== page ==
It all began in 1949 when our family relocated from Somerville, Massachusetts to this small sea coastal town. There were five of us – Chester, my dad, Marietta, my Mom, two daughters; Helen aged 12, 6 year old Mary and our newborn brother, Phillip. Whether fate or destiny, The Baldwin’s, along with a few worldly possessions, took up residence in Bass Point. Our new address – 14 Colby Way.
Our families, as well as generations before us, were city dwellers. The butcher, grocer, cobbler, and movie theater were all within walking distance. My friends and I attended the Saturday matinees – Audie Murphy was my hero.
The sounds of the city were constant, shrilling, whistling sounds of trains speeding along the railroad track. The double doors of the big yellow buses opening wide, passengers ascending or descending on the steep stairway.
In contrast, everything in this small peninsula was still. Where one could clearly hear the chirping of the birds perched high on the limbs of tall trees. The only other sounds were the waves splashing against the craggy rocks.
We had only been in town less than a year when Leo LeBlanc approached my Dad and asked if our family would be interested in purchasing his grocery store. Zelda, his wife, ran the business. They arrived from Canada many years ago, and raised their family in the apartment located above the store if my memory serves one daughter, and me – four or five boys. Both Leo and Zelda both spoke with a French accent; it was charming to hear them speak.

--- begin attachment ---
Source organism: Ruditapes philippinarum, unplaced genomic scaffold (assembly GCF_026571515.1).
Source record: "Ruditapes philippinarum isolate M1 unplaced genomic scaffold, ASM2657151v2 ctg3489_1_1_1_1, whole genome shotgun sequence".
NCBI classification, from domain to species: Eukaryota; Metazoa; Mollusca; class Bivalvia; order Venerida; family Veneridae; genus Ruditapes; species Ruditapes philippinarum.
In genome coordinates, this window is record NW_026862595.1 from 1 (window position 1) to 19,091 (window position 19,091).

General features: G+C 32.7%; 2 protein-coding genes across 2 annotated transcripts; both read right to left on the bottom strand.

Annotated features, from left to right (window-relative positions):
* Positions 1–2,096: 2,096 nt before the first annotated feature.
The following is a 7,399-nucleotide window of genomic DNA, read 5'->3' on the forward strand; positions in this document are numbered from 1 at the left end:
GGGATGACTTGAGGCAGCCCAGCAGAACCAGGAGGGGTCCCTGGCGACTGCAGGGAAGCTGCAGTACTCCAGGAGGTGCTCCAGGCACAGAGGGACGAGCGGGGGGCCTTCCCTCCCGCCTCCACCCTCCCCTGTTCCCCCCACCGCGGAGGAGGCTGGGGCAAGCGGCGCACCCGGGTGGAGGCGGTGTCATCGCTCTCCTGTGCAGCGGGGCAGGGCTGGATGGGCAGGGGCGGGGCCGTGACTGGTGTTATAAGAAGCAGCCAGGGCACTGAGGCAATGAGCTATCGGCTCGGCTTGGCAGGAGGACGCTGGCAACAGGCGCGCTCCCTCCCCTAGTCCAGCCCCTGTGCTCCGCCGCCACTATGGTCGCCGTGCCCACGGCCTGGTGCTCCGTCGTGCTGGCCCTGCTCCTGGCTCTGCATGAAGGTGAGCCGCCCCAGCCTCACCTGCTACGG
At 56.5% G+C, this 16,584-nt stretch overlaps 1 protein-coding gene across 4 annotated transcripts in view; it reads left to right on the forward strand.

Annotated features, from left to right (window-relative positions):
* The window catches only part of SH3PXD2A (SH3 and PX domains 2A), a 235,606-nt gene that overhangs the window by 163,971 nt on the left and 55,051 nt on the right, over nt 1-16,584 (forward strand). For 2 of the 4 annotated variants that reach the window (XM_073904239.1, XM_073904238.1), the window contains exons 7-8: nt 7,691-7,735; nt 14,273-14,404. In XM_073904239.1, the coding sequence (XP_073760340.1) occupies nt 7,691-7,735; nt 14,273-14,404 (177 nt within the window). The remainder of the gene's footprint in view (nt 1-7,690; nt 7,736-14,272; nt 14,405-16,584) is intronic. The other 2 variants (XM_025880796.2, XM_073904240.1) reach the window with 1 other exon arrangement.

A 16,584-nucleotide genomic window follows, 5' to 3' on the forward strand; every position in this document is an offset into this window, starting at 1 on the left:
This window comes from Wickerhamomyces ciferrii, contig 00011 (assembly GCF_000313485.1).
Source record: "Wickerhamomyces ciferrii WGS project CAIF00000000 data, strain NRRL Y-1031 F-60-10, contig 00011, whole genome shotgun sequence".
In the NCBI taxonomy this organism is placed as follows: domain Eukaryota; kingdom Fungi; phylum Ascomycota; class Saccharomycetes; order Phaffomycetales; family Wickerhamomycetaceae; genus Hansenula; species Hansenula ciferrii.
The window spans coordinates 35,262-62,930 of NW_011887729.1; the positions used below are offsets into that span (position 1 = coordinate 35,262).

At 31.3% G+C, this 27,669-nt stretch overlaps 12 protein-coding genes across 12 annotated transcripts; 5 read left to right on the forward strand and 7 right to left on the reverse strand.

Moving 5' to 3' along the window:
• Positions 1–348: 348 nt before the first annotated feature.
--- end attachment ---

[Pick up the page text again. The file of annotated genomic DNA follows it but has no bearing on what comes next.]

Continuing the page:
The basement was converted into space utilized as a grocery store. The location was at 271 Castle Road, Bass Point. From 1959 to 1964, my Dad, Chester Baldwin, was proprietor of this small emporium. We had a refrigerated deli case with varied assortment of cold cuts and cheeses. Dad served breakfast and lunch. Most of the customers were town workers – by definition “The Townies”.
Comments from the guys were “Chet we don’t come here to see you, we just come for your famous coffee”. I can still picture my dad leaning on the faded yellow Formica counter conversing and laughing with his faithful customers.
Dad would heap the bacon on the grill, and turn the eggs cooking them to perfection. At least the customers thought they were good. Smoke clouds would fill the store; different cooking smells would permeate the air.
A place that exists in memory and legend, for me that place is Nahant.